Take the 2-minute tour ×
Unix & Linux Stack Exchange is a question and answer site for users of Linux, FreeBSD and other Un*x-like operating systems.. It's 100% free, no registration required.

I am creating a startup script (called from rc.local) in Debian Squeeze. The startup script checks for a variable value from a file, decrements the variable and writes it back to the file, then if the variable was greater than 0 then it executes a test and reboots the system. If the variable is 0 or less than 0, then it doesn't reboot the system. My question is as follows: Suppose I realize after a couple of tests that there is a bug in the test. Is there any way to break the execute_test->reboot->repeat loop that I have set up. Putting a "sleep 1000" in the test or doing a ps aux|grep might work, but I am not sure if I shall have access to them before the rc.local scripts have run. What if I run the script in the background instead of the foreground? Would I have access to bash login shell etc. while the test is running in the background in that case?

 COUNT=`cat $testFile|wc -l`
 if [ $COUNT -gt 0 ];then
                ARGS=`head -1 $testFile`
                cd /testCode
                /testCode/startTest.sh $ARGS
                sed -i '1d' $testFile
                echo "rebooting"
                /sbin/reboot &
                exit 0

I know I have given very few details, since I am not sure what information would be required. I will update the question as required.

UPDATE: I ran the test. I get the login prompt before the test finishes. I had though that I would get the login prompt only after rc.local is done executing. Could someone throw light on that?

share|improve this question

2 Answers 2

just replace /sbin/reboot by a conditional reboot

[ -r /noreboot ] || /sbin/reboot 

then if you do not want to reboot, simply touch /noreboot and you are good, no matter what the script is doing at the time, as long as it has not yet rebooted.

you also can just boot the system with a livecd and comment out the reboot line in rc.local when you found a bug.

share|improve this answer

You don't get a login prompt until after /etc/rc.local has finished executing.

If you want to allow logins while the test is executing, put the text in a crontab with @reboot for the date fields, or run the tests in the background in /etc/rc.local. Beware that it's likely to be surprising if the machine reboots suddenly a few minutes after someone's logged in. You'd better have an /etc/motd that notifies users that this is happening.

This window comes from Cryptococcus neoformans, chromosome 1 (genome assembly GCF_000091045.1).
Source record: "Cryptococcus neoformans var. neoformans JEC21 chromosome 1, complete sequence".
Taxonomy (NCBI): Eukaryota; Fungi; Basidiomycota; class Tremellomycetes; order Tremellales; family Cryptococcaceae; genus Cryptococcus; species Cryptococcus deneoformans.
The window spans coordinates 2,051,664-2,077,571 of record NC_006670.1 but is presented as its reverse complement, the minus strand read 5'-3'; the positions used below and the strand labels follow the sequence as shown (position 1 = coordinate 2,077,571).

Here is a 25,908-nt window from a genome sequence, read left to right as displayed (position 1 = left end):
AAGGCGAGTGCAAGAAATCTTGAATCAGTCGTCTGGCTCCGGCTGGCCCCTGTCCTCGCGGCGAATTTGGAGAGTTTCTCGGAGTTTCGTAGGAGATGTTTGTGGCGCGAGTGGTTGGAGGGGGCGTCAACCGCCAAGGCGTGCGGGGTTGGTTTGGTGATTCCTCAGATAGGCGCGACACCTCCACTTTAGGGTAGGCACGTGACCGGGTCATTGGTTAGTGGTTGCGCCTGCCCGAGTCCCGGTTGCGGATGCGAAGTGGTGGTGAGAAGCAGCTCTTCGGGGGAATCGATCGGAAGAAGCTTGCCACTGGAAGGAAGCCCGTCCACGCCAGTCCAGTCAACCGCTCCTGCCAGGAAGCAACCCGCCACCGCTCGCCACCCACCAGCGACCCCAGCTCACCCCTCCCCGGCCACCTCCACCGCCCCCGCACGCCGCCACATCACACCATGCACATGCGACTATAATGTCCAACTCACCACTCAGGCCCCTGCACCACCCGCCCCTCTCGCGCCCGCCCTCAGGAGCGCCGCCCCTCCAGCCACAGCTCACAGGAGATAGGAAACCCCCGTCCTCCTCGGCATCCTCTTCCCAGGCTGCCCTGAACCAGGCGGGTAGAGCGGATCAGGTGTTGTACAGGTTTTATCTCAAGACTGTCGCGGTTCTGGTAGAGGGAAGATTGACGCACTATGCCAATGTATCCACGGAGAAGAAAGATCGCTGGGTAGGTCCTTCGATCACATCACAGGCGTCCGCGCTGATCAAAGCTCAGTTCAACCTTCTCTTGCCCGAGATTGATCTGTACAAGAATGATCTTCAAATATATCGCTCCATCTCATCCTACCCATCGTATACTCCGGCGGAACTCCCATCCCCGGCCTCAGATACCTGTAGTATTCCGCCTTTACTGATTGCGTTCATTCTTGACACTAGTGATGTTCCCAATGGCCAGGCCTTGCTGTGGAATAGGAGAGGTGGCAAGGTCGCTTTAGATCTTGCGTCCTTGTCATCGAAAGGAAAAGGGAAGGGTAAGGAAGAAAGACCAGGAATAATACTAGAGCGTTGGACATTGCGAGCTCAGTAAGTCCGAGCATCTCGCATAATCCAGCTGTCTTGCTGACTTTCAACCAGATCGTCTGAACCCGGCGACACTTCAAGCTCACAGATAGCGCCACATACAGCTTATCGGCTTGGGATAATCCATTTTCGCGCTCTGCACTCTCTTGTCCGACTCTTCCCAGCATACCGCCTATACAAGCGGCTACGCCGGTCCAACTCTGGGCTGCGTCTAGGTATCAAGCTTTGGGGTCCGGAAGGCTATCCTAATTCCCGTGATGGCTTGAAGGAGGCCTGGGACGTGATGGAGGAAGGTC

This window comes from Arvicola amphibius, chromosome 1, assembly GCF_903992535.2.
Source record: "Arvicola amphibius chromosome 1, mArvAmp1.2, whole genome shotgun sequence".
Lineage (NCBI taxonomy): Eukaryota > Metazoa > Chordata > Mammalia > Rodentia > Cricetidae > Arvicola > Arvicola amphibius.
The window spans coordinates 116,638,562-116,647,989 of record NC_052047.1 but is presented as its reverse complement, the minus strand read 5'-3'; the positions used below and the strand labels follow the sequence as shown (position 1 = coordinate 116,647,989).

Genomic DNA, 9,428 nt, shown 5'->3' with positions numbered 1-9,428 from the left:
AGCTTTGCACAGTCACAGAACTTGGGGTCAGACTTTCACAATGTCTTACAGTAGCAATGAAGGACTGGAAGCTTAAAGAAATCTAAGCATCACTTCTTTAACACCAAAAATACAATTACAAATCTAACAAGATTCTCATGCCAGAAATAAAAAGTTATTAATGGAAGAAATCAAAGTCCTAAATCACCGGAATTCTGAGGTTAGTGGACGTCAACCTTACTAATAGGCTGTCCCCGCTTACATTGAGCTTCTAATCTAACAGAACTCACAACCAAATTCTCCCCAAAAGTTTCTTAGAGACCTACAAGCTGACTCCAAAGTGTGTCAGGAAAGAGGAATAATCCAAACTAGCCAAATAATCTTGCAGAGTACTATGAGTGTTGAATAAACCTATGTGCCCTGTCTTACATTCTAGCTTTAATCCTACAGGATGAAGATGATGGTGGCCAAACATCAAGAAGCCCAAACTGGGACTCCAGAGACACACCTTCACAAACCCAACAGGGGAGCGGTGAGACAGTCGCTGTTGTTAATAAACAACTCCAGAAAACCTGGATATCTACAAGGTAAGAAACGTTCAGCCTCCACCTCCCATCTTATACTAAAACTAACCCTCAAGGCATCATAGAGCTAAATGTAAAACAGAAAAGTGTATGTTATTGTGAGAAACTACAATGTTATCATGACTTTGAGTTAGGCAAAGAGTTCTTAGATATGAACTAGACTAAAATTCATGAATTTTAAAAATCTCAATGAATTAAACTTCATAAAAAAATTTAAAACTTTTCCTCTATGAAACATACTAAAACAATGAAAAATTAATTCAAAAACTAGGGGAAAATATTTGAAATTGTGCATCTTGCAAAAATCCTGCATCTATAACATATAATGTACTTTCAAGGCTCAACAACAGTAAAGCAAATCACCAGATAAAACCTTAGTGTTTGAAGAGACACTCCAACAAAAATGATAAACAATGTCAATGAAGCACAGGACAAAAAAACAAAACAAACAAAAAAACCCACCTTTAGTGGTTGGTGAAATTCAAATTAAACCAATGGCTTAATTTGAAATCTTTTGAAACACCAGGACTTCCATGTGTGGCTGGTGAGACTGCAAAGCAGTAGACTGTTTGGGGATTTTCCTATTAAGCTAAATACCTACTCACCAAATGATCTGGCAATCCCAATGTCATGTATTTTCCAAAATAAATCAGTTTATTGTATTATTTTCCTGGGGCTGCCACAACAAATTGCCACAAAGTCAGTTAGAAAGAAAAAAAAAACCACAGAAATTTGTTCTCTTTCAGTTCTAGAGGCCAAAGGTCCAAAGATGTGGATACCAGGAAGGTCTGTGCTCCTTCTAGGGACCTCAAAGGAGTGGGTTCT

share|improve this answer
I ran the test. I get the login prompt before the test finishes. I had though that I would get the login prompt only after rc.local is done executing. Why is that happening? The test can be seen running in ps aux. I had called the test as a foreground process, but I see that the status in ps aux is without a + (indicating background). This doesn't hamper my test, but why is this happening? –  Alastor Moody Aug 27 '13 at 17:31
Even earlier, when I used to run the test manually, it would always run as a foreground process till completion. –  Alastor Moody Aug 27 '13 at 17:32
@AlastorMoody You don't get a text mode prompt until after /etc/rc.local, but I see that the way it's set up on Debian, graphical logins become possible before or after rc.local depending on whether the script to start the display manager comes before or after rc.local in alphabetical order. Odd. –  Gilles Aug 27 '13 at 18:40
Where did you find that information? If you could direct me to the source, I could read them up and save you some bother. Also it is a debian squeeze machine without a GUI. I don't know if that is relevant. I am getting a text mode prompt like this: `MachineName login:' –  Alastor Moody Aug 27 '13 at 18:46
@AlastorMoody Work through the init scripts: /etc/inittab, /etc/rc?.d. Text mode prompts come from the entries in /etc/inittab while GUI and SSH logins come from services started via /etc/rc2.d/* (e.g. /etc/rc2.d/S??sshd, /etc/rc2.d/S???dm). (Note: I'm simplifying a little.) This depends on the init system used: what I wrote here is for SysVinit (the default on Debian) and works differently with Upstart or Systemd. –  Gilles Aug 27 '13 at 19:34

Your Answer


By posting your answer, you agree to the privacy policy and terms of service.

Not the answer you're looking for? Browse other questions tagged or ask your own question.